William Stearns has not been positively identified, but is believed to have been active circa 1830 to 1840. The name comes from the inscription on the National Gallery's Bowl of Fruit (1953.5.34), which reads PAINTED BY (at lower left) WILLIAM STEARNS (at lower right), and was probably applied with a stamp. There are two other known pictures by Stearns, both still lifes. He may be the man of that name from Mansield, Massachusetts, born in 1808, who is believed to have made calligraphic drawings in the 1820s and is recorded as having "died a painter" in 1845. The Mansfield William Stearns was the son of Isaac and Susannah Stearns, and married Nancy Hicks Walker of Dighton, Massachusetts, in 1831. In the possession of his descendants is an unsigned stencil picture of a horse, but they also have a great volume of calligraphic drawings and naive watercolors made by William's twin sisters, either of whom could have been its artist. Although this William could well have been a theorem painter (using stencils to make pictures on fabric or paper), there is neither signed art work nor documentary evidence to indicate that he was. [This is an edited version of the artist's biography published, or to be published, in the NGA Systematic Catalogue]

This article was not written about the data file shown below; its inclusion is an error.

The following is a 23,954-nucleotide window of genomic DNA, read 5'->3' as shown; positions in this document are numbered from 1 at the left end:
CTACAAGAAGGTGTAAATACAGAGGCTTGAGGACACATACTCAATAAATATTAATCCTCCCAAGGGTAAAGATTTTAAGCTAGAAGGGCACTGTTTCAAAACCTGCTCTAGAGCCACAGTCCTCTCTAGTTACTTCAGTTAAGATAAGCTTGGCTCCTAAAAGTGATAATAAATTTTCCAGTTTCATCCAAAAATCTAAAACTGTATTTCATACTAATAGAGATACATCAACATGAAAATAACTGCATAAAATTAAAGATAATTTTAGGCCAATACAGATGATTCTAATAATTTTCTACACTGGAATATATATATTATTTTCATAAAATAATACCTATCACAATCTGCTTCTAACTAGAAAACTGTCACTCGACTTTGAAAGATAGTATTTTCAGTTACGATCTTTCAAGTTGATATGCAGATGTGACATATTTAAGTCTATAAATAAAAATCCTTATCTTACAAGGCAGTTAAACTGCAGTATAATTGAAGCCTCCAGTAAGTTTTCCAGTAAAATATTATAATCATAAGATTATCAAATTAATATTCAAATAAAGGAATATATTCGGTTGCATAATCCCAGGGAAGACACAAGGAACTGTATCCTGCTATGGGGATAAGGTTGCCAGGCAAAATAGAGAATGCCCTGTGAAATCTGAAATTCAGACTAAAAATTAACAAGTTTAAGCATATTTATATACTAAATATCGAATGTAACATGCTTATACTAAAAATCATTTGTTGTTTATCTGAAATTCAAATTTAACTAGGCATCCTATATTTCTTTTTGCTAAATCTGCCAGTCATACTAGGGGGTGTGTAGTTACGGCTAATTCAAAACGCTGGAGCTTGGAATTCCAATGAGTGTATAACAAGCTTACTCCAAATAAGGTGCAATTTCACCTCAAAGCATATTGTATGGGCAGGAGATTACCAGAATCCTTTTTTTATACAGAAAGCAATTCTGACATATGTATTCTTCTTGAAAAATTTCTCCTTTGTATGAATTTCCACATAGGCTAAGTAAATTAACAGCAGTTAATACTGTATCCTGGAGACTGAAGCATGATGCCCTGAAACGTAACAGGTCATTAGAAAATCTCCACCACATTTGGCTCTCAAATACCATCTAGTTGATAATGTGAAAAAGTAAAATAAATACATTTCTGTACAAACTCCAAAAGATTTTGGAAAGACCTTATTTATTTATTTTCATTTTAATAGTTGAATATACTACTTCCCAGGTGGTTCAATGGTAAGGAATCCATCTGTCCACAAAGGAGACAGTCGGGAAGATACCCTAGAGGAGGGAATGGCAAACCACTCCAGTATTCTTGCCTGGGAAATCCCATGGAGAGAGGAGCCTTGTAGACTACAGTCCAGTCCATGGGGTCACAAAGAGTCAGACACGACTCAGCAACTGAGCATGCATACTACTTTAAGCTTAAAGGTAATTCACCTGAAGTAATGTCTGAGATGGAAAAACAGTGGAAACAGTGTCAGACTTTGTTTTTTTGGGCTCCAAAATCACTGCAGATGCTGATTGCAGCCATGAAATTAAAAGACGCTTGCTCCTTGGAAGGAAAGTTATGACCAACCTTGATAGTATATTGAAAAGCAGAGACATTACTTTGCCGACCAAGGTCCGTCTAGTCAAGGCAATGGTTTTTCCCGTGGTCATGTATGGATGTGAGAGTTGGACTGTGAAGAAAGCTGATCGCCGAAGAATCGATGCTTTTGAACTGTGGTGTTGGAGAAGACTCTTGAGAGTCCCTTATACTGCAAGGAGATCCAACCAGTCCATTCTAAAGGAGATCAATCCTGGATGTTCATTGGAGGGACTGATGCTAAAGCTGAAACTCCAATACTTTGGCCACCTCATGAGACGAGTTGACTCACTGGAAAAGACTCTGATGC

Vital Records of Mansfield Massachusetts to the End of the Year 1849. Salem, Massachsuetts, 1933: 59.
Chotner, Deborah, with contributions by Julie Aronson, Sarah D. Cash, and Laurie Weitzenkorn. American Naive Paintings. The Collections of the National Gallery of Art Systematic Catalogue. Washington, D.C., 1992: 370-373.